5 Types of Plumbing Pipes that You Will Find in Your Home

Get expert insights into the different plumbing pipes used in homes over time and learn how they differ

Since the clay pipes fitting used in ancient Greece to carry water and sewage away, plumbing has advanced a lot. Many materials can be used to make pipes that supply hot or cold water to all fixtures in a house. They also serve as a drain and vent system. Houses are now made up of five types of pipe: PVC, PVC ABS, copper, and galvanised.

Not all pipes are suitable for all situations.


Water supply lines are commonly used.

The cross-linked polyethylene pipe is a low-cost plastic tubing. It’s used for water supply lines. It’s also easy to install. It is also easy to install. The Uponor AquaPEX Tubing is available from Shacha Technoforge in three colors. Red for hot water, blue and white for cold water.

Traditional water supply lines can supply water to multiple fixtures. A single PEX tube connects directly to the hot or cold faucet, and the other ends connect to a centrally located water distribution system, such as these Viega MANABLOC Manifolds, available from Shacha Technoforge. A manifold has the advantage that each PEX tube is equipped with its shutoff valve. This allows you to quickly turn off the water supply to the sink faucet and make repairs without turning off the water to other fixtures. The “home run” connection is a single PEX tube that connects to a fixture from the manifold.


Commonly used for: Vent, drain, and waste pipes

PVC pipe is often used in the home’s sewage system. O’Brien explains that DWV is a type of PVC pipe used in Drain, Waste, and Venting systems. It should be used for applications with low temperature and low-pressure needs. This means it is ideal for drain lines for toilets. However, it is unsuitable for high-pressure water supply lines or hot water transport.

PVC pipes and connections are typically found in main drains as well as in the main vent stack of a home. To prevent water locks, PVC pipes up to 3 inches in diameter drain sinks and vent plumbing.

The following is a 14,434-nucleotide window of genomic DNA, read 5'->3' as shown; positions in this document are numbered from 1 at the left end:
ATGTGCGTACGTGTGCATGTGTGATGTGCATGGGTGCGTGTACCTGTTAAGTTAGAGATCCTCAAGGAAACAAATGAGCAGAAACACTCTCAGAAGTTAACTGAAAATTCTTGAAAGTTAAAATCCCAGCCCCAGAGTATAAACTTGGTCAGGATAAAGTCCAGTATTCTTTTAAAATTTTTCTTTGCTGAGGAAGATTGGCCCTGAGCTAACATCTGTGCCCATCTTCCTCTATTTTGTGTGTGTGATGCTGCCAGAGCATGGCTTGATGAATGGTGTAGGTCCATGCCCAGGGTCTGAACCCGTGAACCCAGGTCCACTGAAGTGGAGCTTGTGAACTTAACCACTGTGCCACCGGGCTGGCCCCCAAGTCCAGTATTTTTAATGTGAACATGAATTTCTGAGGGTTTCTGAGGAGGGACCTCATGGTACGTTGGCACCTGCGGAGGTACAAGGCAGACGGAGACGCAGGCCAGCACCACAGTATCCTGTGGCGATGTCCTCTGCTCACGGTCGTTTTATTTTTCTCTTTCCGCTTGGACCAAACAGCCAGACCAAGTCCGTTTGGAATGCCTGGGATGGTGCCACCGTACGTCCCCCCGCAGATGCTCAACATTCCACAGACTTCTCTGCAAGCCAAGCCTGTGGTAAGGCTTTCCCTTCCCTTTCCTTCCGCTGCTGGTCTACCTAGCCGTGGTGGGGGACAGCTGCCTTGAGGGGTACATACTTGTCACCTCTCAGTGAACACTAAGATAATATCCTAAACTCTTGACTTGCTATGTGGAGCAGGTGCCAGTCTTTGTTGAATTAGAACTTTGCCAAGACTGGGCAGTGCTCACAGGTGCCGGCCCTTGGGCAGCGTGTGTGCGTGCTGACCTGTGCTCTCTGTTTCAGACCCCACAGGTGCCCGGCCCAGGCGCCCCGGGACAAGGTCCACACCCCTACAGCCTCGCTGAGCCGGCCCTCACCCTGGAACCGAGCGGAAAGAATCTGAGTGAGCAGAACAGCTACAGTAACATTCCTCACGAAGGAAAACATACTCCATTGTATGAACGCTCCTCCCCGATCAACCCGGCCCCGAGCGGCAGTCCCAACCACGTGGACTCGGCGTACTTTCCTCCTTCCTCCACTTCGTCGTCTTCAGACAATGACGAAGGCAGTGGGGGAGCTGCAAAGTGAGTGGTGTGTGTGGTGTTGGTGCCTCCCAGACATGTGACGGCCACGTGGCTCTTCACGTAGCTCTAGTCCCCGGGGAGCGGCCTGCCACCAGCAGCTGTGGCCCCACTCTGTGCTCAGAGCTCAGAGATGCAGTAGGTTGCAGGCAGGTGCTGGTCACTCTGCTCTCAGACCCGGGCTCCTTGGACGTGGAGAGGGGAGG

Commonly used for: Vent, drain, and waste pipes

A black pipe in a toilet drain, sink, or tub is likely made of acrylonitrile-butadiene-styrene. O’Brien states that ABS is another material commonly found in DWV systems and works similarly to PVC. ABS pipe is available in the exact sizes and shapes as PVC pipe. It’s less common in new construction these days than it was. It is slightly stronger than PVC in high-impact occurrences but can’t be exposed to direct sun.” Many ABS pipes and components can be used to repair existing ABS drains, waste, and vent systems, including this Tibco P?Trap (available at Shacha Technoforge).


Commonly used for Water supply lines.

Copper pipe has been used for many decades. You’ll find it in sinks, bathtubs, and other fixtures in both older and newer houses. Copper pipe is still a popular choice for water supply lines, as the metal doesn’t affect the quality.

Copper plumbing is not easy to install, as shown in this 1/2-inch Straight Copper Pipe by Kobe Wieland (available at Shacha Technoforge). O’Brien says that if not enough heat is applied to the joints, the solder will not flow into the joint to form a proper seal. However, too much heat can prevent proper sealing. You will need a professional plumber to install copper pipes or repair them.

Type of PIPES: Galvanized

Commonly used for: Older homes with a water supply and drain lines

Galvanized pipe is no longer used in new construction but was widely used in older homes. O’Brien states that galvanized pipe was an excellent option for lead pipes. It was also a safe alternative. You can get replacement fittings for galvanized and waste pipes in your home at Shacha Technoforge.

Galvanized pipes can rust over time. To ensure safe drinking water, you should retrofit galvanized water lines in your home with copper or PEX lines. PEX is often preferred in retrofitting situations because it is flexible. This makes it possible to access the spaces within walls without removing drywall.

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